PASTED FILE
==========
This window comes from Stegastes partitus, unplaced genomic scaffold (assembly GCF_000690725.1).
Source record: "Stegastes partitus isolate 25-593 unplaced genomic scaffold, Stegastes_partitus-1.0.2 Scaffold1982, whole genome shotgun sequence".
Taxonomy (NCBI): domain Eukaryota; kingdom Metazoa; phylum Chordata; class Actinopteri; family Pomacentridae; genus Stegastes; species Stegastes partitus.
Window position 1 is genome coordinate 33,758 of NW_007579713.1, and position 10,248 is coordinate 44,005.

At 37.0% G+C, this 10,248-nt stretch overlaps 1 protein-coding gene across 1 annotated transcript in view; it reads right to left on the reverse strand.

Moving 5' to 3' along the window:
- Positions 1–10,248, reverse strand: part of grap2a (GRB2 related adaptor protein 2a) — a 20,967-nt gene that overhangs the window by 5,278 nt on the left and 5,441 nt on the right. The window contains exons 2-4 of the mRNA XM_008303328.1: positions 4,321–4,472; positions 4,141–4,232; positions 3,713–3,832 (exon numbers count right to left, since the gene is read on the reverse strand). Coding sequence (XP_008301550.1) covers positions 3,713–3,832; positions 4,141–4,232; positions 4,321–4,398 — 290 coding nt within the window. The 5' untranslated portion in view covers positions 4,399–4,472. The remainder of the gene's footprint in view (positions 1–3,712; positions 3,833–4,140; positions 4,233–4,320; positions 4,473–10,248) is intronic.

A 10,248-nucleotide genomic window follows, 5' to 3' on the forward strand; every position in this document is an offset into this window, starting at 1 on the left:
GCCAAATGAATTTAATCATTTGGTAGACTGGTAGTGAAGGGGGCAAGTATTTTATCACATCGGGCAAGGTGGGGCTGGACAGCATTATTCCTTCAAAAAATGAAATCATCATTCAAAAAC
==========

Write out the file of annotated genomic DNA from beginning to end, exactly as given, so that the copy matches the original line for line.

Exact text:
This window comes from Stegastes partitus, unplaced genomic scaffold (assembly GCF_000690725.1).
Source record: "Stegastes partitus isolate 25-593 unplaced genomic scaffold, Stegastes_partitus-1.0.2 Scaffold1982, whole genome shotgun sequence".
Taxonomy (NCBI): domain Eukaryota; kingdom Metazoa; phylum Chordata; class Actinopteri; family Pomacentridae; genus Stegastes; species Stegastes partitus.
Window position 1 is genome coordinate 33,758 of NW_007579713.1, and position 10,248 is coordinate 44,005.

At 37.0% G+C, this 10,248-nt stretch overlaps 1 protein-coding gene across 1 annotated transcript in view; it reads right to left on the reverse strand.

Moving 5' to 3' along the window:
- Positions 1–10,248, reverse strand: part of grap2a (GRB2 related adaptor protein 2a) — a 20,967-nt gene that overhangs the window by 5,278 nt on the left and 5,441 nt on the right. The window contains exons 2-4 of the mRNA XM_008303328.1: positions 4,321–4,472; positions 4,141–4,232; positions 3,713–3,832 (exon numbers count right to left, since the gene is read on the reverse strand). Coding sequence (XP_008301550.1) covers positions 3,713–3,832; positions 4,141–4,232; positions 4,321–4,398 — 290 coding nt within the window. The 5' untranslated portion in view covers positions 4,399–4,472. The remainder of the gene's footprint in view (positions 1–3,712; positions 3,833–4,140; positions 4,233–4,320; positions 4,473–10,248) is intronic.

A 10,248-nucleotide genomic window follows, 5' to 3' on the forward strand; every position in this document is an offset into this window, starting at 1 on the left:
GCCAAATGAATTTAATCATTTGGTAGACTGGTAGTGAAGGGGGCAAGTATTTTATCACATCGGGCAAGGTGGGGCTGGACAGCATTATTCCTTCAAAAAATGAAATCATCATTCAAAAAC